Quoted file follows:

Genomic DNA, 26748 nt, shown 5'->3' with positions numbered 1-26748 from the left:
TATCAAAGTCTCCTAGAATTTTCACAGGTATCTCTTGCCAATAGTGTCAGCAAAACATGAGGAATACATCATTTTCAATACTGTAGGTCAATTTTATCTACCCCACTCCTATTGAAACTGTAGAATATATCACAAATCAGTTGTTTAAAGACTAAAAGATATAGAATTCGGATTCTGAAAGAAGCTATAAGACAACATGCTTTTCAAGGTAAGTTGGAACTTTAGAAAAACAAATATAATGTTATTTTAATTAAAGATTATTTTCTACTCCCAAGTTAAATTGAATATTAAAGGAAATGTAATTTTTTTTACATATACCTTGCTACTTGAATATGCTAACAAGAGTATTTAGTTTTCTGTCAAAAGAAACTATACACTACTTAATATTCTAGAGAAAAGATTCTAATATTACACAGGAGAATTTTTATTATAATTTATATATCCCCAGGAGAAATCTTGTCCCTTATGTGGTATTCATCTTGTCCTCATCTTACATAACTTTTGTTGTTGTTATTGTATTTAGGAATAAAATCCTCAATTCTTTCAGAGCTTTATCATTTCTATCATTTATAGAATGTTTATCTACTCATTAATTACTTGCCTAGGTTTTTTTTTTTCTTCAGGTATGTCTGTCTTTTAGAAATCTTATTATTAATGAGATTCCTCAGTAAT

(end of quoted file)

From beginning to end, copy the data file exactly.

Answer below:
Genomic DNA, 26748 nt, shown 5'->3' with positions numbered 1-26748 from the left:
TATCAAAGTCTCCTAGAATTTTCACAGGTATCTCTTGCCAATAGTGTCAGCAAAACATGAGGAATACATCATTTTCAATACTGTAGGTCAATTTTATCTACCCCACTCCTATTGAAACTGTAGAATATATCACAAATCAGTTGTTTAAAGACTAAAAGATATAGAATTCGGATTCTGAAAGAAGCTATAAGACAACATGCTTTTCAAGGTAAGTTGGAACTTTAGAAAAACAAATATAATGTTATTTTAATTAAAGATTATTTTCTACTCCCAAGTTAAATTGAATATTAAAGGAAATGTAATTTTTTTTACATATACCTTGCTACTTGAATATGCTAACAAGAGTATTTAGTTTTCTGTCAAAAGAAACTATACACTACTTAATATTCTAGAGAAAAGATTCTAATATTACACAGGAGAATTTTTATTATAATTTATATATCCCCAGGAGAAATCTTGTCCCTTATGTGGTATTCATCTTGTCCTCATCTTACATAACTTTTGTTGTTGTTATTGTATTTAGGAATAAAATCCTCAATTCTTTCAGAGCTTTATCATTTCTATCATTTATAGAATGTTTATCTACTCATTAATTACTTGCCTAGGTTTTTTTTTTTCTTCAGGTATGTCTGTCTTTTAGAAATCTTATTATTAATGAGATTCCTCAGTAAT